This general attitude, reflecting a philosophical bias which has gone under a variety of names including materialism, physicalism, and naturalism, has left an explanatory vacuum in science. But although the suck of this vacuum is feared and avoided by run-of-the-mill evolutionary biologists, theoretical cosmologists have grabbed the Darwinian hypothesis and boldly taken the leap! Or at least this is what one is forced to assume, given that Scientific American and other "serious" general science publications have now latched onto the notion of an unlimited metaphysical regress in which universes reproduce, mutate, and are selected for death or survival in the course of evolution. (Sound like random mutation and natural selection? It's a trans-disciplinary clone.) That's right, folks - Darwinism has come to the physical sciences in a very, very, very big way, and as a result, once-respectable scientific publications are sporadically morphing into smelly crocks of pseudoscientific bilge.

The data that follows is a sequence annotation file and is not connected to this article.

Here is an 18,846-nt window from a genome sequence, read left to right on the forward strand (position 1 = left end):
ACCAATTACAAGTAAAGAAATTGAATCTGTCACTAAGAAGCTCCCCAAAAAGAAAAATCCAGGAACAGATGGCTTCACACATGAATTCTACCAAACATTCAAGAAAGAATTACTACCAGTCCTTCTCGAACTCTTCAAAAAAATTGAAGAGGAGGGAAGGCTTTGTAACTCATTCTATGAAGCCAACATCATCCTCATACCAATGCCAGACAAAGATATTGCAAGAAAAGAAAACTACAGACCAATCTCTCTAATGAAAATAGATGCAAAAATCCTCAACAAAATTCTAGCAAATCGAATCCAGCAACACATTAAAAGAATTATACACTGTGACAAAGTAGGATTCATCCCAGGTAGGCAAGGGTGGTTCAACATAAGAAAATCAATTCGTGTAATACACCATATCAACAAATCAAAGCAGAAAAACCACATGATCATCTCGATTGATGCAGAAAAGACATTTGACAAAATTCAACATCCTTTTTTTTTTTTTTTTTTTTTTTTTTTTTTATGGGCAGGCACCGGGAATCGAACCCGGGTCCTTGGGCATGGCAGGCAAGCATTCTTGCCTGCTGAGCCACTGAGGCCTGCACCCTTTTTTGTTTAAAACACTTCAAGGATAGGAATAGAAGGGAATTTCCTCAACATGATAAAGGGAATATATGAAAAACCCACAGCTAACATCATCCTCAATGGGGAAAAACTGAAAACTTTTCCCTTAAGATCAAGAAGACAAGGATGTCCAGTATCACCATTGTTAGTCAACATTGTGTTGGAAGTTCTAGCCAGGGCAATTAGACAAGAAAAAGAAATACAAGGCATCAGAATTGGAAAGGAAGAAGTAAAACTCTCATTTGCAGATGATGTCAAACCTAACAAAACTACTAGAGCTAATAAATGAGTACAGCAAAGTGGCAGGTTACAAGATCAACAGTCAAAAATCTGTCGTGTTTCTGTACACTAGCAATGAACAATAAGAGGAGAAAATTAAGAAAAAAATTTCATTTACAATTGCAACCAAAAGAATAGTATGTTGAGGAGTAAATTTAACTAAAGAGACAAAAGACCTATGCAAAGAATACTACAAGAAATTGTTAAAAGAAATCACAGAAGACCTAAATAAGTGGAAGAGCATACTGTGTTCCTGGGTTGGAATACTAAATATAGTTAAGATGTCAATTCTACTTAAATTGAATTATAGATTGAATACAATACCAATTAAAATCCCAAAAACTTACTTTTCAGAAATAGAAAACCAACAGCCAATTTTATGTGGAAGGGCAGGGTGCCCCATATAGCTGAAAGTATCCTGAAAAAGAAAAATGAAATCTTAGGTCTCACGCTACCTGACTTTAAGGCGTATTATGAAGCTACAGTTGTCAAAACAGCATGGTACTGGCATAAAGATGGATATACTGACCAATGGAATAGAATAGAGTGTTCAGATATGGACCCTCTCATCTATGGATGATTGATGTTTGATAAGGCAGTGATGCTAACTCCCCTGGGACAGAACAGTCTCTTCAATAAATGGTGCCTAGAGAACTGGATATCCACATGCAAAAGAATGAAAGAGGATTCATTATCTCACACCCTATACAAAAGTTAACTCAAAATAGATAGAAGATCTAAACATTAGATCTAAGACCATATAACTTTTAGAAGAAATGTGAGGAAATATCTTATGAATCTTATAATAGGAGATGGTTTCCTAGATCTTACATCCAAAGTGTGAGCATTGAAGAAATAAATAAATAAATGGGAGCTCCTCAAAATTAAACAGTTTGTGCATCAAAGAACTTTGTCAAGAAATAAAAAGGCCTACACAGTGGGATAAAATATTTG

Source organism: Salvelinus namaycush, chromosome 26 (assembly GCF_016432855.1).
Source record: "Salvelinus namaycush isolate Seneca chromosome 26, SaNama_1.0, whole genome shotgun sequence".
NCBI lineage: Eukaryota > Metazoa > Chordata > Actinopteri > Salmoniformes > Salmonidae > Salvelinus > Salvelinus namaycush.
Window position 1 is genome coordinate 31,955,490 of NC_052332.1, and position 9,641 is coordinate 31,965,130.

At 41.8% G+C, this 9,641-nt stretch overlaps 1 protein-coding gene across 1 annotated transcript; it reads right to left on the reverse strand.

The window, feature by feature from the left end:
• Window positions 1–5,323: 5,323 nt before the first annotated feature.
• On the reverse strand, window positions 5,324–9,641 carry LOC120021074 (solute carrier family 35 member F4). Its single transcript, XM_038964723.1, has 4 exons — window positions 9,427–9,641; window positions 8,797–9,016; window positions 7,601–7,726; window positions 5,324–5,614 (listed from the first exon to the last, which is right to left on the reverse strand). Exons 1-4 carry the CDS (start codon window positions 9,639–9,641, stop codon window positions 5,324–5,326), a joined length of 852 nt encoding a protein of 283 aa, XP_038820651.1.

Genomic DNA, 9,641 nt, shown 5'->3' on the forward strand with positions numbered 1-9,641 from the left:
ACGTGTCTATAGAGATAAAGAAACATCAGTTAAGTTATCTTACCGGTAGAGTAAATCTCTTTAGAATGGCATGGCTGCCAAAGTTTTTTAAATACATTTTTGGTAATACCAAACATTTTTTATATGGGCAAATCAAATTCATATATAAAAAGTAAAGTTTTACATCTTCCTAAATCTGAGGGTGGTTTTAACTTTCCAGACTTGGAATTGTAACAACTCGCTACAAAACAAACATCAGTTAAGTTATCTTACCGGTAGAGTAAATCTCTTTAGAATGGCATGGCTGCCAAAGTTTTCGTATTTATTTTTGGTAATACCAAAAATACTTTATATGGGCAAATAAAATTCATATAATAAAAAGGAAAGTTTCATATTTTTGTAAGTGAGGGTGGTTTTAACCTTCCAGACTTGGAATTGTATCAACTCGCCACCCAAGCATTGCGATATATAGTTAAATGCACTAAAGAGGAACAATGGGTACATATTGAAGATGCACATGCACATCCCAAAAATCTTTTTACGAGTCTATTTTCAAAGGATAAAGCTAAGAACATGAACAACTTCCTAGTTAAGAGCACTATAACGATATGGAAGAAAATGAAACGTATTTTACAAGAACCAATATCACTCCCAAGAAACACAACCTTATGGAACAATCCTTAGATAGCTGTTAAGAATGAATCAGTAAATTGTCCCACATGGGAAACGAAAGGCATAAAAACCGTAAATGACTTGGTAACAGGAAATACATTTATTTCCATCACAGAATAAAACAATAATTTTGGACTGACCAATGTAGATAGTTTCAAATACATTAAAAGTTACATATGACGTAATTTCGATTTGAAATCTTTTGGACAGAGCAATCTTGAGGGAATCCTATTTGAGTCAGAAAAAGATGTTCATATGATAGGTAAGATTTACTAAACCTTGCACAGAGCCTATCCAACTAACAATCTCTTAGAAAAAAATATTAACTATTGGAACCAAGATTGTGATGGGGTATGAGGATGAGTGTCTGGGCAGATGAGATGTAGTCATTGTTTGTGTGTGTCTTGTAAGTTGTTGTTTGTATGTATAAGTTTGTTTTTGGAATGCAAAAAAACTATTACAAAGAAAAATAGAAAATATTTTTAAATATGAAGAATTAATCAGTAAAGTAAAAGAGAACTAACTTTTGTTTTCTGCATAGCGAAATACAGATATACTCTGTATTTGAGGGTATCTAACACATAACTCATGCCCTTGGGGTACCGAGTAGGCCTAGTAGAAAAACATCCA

So much for Jason's disapproval of the allegedly false implication "that evolution seeks to explain the origin of the universe (!!) and not just the development of life on Earth." It seems that Jason is merely unaware of what the megalomaniacal Darwinian hypothesis has been up to lately. On the other hand, if Darwinism is not really running amok, but is merely being misconstrued in other fields of science, then why aren't Darwinian biologists repudiating this trend in the general science periodicals where it appears? Why are they letting their brother and sister scientists bray with asinine confidence about an infinite metaphysical regress in which bubble universes fizz uncontrollably out of hyperspace in obedience to, what else, the central principle of Darwinism?

I need hardly point out that the proponents of an idea which has jumped the fence of biology and crashed through the gates of cosmology have no call to fret over accusations that they've attempted to explain the origin of life. Things are already so far out of their control that protestations of theoretical modesty no longer matter. The Darwinian hog is out of its pen, rooting and grubbing for metaphysical turf, and the vast majority of sensible people no longer care about anything but getting it back under control and putting it back where it belongs.